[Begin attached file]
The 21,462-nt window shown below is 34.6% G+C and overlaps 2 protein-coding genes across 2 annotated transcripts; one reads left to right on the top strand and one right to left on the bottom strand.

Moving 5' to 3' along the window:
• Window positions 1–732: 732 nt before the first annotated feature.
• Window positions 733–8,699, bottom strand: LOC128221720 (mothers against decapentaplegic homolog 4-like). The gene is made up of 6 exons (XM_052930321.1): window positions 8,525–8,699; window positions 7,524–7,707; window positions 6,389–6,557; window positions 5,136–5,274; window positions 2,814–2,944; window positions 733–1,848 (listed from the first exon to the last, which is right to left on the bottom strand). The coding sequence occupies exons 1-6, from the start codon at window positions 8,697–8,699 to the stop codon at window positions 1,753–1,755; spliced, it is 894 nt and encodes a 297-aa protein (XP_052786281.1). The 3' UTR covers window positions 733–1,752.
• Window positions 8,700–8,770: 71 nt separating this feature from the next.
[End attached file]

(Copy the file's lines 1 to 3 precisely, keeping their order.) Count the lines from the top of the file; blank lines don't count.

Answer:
The 21,462-nt window shown below is 34.6% G+C and overlaps 2 protein-coding genes across 2 annotated transcripts; one reads left to right on the top strand and one right to left on the bottom strand.

Moving 5' to 3' along the window:
• Window positions 1–732: 732 nt before the first annotated feature.